When taking photographs, we typically try to get them as ‘pin-sharp’ as possible; but keeping those hands steady, especially with a heavy camera and lens, can be quite a challenge sometimes.
For those shots that are perhaps not as sharp as we would like, editing programmes such as Photoshop contain tools and options that can assist, some of which I am a regular user of.
However, whilst editing some recent photos in ‘Lightroom’, I was playing with one such option, ‘Clarity’ – but instead of sharpening my photos, i reduced the amount of clarity, which made the photos softer, and for certain types of images, I found the effects to be very pleasing.
The beach shot above, taken during my visit to Australia at the end of last year shows the impact that the effect can have – the trees particularly, take on a completely different texture.
To illustrate the impact of the ‘clarity’ option, compare this ‘before and after’ shot – overlooking the River Thames in London, taken last month.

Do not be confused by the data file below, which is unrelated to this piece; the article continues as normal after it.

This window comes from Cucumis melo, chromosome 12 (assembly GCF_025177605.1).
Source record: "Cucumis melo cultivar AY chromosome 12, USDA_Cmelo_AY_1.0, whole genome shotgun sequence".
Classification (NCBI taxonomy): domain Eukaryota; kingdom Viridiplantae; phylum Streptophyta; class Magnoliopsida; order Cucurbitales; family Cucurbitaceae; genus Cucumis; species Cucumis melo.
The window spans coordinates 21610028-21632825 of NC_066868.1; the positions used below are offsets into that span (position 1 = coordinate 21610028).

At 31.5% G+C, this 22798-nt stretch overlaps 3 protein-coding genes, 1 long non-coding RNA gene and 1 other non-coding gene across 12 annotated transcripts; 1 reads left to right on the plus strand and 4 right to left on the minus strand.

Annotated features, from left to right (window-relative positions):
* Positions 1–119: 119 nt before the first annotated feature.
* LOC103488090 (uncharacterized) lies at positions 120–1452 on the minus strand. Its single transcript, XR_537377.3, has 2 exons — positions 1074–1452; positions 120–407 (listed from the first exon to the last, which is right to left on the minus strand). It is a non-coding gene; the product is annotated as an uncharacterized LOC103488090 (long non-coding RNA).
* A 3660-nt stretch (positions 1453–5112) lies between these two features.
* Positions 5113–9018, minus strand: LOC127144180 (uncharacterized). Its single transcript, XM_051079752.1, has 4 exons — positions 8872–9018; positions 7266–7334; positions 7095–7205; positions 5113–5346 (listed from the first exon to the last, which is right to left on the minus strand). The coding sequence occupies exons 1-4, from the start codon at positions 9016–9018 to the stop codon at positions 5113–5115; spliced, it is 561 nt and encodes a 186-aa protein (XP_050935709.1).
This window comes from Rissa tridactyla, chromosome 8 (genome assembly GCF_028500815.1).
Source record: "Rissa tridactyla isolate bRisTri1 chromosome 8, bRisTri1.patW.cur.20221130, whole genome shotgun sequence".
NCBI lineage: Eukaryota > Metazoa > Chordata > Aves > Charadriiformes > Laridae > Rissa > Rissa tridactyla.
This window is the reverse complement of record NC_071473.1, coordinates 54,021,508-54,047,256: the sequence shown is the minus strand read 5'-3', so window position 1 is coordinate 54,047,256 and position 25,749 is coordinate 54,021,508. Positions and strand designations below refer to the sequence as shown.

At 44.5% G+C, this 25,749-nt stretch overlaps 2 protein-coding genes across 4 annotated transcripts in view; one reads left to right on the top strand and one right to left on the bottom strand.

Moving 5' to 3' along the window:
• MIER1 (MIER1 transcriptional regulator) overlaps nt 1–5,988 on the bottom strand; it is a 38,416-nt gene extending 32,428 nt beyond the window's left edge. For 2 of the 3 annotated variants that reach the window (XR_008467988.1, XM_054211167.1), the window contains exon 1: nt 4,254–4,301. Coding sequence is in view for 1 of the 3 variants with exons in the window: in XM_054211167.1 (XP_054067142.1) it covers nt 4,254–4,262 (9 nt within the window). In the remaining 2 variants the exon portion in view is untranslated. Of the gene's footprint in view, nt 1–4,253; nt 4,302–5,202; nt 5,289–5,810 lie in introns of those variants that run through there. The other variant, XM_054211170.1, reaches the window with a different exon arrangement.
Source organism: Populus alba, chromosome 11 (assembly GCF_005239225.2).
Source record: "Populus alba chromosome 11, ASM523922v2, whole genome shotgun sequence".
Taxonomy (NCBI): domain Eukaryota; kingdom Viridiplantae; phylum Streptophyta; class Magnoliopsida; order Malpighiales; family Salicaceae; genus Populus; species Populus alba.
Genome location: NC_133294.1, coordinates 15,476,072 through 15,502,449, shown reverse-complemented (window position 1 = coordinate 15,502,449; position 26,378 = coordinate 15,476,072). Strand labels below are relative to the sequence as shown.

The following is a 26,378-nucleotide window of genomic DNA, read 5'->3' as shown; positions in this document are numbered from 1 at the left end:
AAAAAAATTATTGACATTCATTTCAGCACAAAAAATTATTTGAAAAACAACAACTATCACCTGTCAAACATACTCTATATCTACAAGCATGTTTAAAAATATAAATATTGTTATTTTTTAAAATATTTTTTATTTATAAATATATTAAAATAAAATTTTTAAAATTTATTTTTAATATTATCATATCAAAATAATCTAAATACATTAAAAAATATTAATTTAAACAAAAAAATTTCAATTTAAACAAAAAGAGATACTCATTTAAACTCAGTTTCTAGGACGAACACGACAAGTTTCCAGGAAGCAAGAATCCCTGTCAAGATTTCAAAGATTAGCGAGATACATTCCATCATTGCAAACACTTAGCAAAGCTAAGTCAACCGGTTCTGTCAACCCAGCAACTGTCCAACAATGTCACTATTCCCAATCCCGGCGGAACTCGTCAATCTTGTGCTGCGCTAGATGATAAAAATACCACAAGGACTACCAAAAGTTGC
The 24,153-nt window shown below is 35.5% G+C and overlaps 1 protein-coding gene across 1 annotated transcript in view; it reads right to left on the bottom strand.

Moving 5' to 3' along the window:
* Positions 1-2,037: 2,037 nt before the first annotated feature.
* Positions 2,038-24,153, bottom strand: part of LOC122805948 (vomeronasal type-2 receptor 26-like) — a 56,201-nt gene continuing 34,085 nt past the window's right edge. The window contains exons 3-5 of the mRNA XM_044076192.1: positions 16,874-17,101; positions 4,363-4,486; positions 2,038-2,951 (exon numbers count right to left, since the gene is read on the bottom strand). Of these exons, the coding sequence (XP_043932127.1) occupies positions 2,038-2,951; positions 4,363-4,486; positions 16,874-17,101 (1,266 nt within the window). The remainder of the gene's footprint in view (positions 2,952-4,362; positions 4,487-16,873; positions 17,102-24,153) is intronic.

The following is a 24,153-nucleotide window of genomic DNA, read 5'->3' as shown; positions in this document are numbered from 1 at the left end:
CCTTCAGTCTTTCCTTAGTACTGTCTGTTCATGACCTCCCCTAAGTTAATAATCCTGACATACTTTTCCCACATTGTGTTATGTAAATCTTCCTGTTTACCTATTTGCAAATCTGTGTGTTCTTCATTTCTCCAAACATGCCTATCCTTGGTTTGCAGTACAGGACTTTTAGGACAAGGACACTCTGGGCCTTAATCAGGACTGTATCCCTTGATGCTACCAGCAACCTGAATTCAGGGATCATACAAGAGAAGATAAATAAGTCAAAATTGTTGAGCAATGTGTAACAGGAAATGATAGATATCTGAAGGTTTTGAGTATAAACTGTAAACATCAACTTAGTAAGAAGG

Reducing the clarity of the first photo has a dramatic impact – all the key features of the shot, especially the clouds and water, look totally different. Which one do you prefer?
A few more photos that have been given the reduced clarity treatment – starting with further shots taken last year in Australia:
It was this next shot, taken in Albury, New South Wales, that first really triggered my curiosity about the impact of reducing the clarity of these photos; it’s one of my favourites.
This next shot was taken on my trip to Berlin in January, it features the Reichstag parliament building.
Finally, closer to home, much closer in fact, the village green at Staplefield, in West Sussex, UK, where we are currently living.
So, rather than always aspiring to the sharpest of images, I’m now a fan of a more softer look to some of my photos – in fact, its only after reviewing this post prior to publishing that I noticed one thing that every photo here has in common – they all include trees! Maybe that is the key component?